Your design company should include as many viewpoints as possible in your final 3D booth designs. Depending on intricacies and size, it’s not uncommon to see 6-10 renders on an RFP or proposal. From dead-on front views to top downs, the design company should provide every angle desired so you can make a final decision.
3. Graphic Templates
After final approval of the exhibit design and a signed contract, the process of organizing graphics begins. The trade show company should ALWAYS provide graphic templates. These templates indicate what graphics will go on which panel, the exact size and file requirements, and whether it is an SEG fabric display or a hard panel. They should also indicate whether or not it’s a backlit panel, as they have different requirements. Once graphic templates are completed, you can receive another 3D render. But at this point, it’s not so much a necessity and more of a reassurance that everything is as it should be.
While these three stages are still vital to the trade show design process, much more goes into creating a 3D design today. It’s a holistic process that combines creativity, strategic planning, technical expertise, and a deep understanding of the brand and its audience.
3 Very Different Types of Trade Show Booth Designs
Booth designs come in a multitude of styles, including everything from graph paper sketches all the way to VR walkthroughs. Below are some of the more common design styles and where they are most appropriate.
1. 2-Dimensional (2D) Renders.
These are the “napkin sketches” of exhibit design. Used for simple pop-up displays and preliminary layout purposes, 2D renders take much less time to put together than the other styles available. They only give two perspectives at a time, i.e., length x width, height x width, etc., so they are more suited to determine space allotments than to see the whole vision.
2. 3-Dimensional (3D) Renders
3D renders undoubtedly provide much more detail, with the third perspective giving a glimpse into the “feel” within its space. You should be able to see any angle of the booth — top, front, back, side, etc. —and any interior shot you may need. If there’s a TV built into the back left wall and you want to see it in the 3D rendering, this should be no problem for the exhibit designer.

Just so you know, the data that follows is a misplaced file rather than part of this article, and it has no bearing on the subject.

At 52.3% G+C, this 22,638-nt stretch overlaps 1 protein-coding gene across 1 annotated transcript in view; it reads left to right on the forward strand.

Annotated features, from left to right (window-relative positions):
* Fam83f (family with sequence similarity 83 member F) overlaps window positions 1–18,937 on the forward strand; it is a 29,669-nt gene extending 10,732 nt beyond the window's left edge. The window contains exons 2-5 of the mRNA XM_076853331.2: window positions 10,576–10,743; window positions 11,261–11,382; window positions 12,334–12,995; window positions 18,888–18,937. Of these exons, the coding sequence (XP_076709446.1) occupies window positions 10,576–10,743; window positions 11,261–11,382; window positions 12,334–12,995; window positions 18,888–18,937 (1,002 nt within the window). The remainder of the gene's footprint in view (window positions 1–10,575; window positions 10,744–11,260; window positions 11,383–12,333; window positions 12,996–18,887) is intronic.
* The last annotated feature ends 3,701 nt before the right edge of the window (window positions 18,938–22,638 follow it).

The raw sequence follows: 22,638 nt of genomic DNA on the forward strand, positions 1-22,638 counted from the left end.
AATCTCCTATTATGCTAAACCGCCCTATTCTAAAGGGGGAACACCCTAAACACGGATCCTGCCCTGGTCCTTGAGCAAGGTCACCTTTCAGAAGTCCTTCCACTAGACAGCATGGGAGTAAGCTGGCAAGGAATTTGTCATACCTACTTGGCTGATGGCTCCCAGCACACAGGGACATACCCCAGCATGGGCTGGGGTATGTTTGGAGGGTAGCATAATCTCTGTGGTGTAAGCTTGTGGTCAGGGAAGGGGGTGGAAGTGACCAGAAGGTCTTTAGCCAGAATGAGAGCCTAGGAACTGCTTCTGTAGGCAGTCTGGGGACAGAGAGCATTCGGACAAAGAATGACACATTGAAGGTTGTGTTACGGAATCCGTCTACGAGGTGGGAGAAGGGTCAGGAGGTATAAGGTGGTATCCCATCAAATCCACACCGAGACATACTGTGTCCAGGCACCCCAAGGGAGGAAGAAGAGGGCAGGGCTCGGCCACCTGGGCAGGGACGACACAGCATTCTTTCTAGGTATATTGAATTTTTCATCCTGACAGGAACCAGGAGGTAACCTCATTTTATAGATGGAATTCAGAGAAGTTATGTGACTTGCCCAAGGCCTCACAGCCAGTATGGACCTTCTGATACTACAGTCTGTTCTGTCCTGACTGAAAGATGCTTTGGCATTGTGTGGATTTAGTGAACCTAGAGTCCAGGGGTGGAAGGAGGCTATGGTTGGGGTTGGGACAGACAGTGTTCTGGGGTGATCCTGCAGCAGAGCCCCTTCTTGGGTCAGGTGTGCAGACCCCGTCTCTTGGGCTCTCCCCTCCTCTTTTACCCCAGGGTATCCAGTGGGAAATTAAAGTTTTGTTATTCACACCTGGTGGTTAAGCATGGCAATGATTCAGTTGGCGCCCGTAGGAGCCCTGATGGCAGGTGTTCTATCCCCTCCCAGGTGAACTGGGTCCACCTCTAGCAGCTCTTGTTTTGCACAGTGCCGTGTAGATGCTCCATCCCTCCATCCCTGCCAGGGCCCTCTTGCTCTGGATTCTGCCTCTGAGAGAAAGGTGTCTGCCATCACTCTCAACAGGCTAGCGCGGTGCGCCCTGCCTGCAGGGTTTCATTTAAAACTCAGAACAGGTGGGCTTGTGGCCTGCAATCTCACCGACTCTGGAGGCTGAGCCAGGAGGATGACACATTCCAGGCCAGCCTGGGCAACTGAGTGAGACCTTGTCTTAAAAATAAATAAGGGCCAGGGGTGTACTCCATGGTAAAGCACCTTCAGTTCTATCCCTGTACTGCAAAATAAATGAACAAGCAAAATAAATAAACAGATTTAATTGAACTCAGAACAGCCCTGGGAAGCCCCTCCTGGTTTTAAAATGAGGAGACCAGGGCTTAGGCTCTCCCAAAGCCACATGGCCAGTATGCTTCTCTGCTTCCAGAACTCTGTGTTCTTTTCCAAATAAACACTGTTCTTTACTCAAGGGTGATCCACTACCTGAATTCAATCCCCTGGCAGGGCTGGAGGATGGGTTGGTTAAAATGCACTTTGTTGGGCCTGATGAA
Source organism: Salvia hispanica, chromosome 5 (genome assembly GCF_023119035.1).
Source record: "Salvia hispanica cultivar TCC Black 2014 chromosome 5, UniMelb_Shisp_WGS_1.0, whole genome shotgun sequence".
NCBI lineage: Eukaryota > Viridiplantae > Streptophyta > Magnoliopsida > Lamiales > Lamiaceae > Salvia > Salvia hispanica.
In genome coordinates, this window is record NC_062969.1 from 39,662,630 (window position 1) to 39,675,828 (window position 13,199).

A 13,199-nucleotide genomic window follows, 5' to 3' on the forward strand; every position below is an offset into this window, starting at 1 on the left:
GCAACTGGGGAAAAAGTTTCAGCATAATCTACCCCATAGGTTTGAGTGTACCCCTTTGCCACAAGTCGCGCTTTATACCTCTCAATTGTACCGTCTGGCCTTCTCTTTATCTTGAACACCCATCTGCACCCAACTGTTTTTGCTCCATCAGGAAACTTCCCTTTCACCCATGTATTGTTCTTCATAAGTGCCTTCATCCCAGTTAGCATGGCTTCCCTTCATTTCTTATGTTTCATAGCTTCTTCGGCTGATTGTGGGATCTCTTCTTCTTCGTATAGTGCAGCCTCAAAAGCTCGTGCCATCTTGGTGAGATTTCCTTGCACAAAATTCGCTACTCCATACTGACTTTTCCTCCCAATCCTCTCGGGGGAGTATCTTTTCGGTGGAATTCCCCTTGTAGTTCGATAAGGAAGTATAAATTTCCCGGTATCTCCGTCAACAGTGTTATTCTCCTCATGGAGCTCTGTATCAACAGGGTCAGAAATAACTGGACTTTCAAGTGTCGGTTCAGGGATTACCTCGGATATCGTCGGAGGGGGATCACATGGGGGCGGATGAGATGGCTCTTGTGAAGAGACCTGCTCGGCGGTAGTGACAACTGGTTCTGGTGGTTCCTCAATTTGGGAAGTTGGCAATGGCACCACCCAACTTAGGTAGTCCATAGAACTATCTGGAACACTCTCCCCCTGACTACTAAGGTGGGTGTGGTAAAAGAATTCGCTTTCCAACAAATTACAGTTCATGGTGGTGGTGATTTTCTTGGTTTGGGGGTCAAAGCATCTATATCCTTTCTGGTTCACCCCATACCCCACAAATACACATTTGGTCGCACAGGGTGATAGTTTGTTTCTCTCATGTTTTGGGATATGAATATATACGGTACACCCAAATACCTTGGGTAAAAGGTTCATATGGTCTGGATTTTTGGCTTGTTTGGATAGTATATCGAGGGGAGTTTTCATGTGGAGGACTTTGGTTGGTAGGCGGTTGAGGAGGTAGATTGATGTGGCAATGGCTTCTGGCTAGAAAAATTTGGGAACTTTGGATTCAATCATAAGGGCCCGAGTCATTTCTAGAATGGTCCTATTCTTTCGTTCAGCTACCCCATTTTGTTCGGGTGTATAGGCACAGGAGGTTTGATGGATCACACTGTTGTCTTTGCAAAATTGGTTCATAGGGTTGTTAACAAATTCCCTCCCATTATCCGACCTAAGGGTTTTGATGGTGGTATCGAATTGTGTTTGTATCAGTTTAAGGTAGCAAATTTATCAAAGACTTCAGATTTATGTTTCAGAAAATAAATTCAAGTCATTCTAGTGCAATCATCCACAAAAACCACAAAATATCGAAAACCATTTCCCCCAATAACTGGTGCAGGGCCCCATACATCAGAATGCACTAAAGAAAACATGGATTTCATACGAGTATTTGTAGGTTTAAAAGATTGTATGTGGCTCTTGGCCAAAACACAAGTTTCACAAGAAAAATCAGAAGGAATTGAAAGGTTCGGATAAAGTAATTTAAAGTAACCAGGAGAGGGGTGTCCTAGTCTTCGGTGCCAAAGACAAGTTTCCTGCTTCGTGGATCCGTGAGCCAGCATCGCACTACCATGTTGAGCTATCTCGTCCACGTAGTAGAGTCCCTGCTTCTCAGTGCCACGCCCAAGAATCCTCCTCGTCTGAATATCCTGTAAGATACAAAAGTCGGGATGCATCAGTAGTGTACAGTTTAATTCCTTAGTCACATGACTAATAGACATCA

3. Full Virtual Reality Renders and Augmented Reality Renders.
With a phone or tablet and an easy-to-use app (Augment), full virtual reality or augmented reality renders can take you on a complete booth tour as if it were sitting on top of your desk! You can literally place your booth on a coffee table and walk around it. If you think seeing is believing, then this method is as close to the real thing as you’ll get. See a demo below.
When To Jump To 3D Booth Designs
Basing how your exhibit will perform on a 2D design could become quite difficult, so true 3D is better for visualization. Does a wall hide a greeting counter? Is a monitor clearly visible above a display case? In 3D renders, you’ll be able to see these issues and resolve them before the booth is installed.
Most exhibitors trying to work off a 2D design will find themselves over designing to the point of 3D anyway. Conceptualizing how an exhibit will look based on a 2D design in unison with a graphic template takes a very creative imagination and, in our opinion, becomes frustrating and counterproductive. Almost impossible.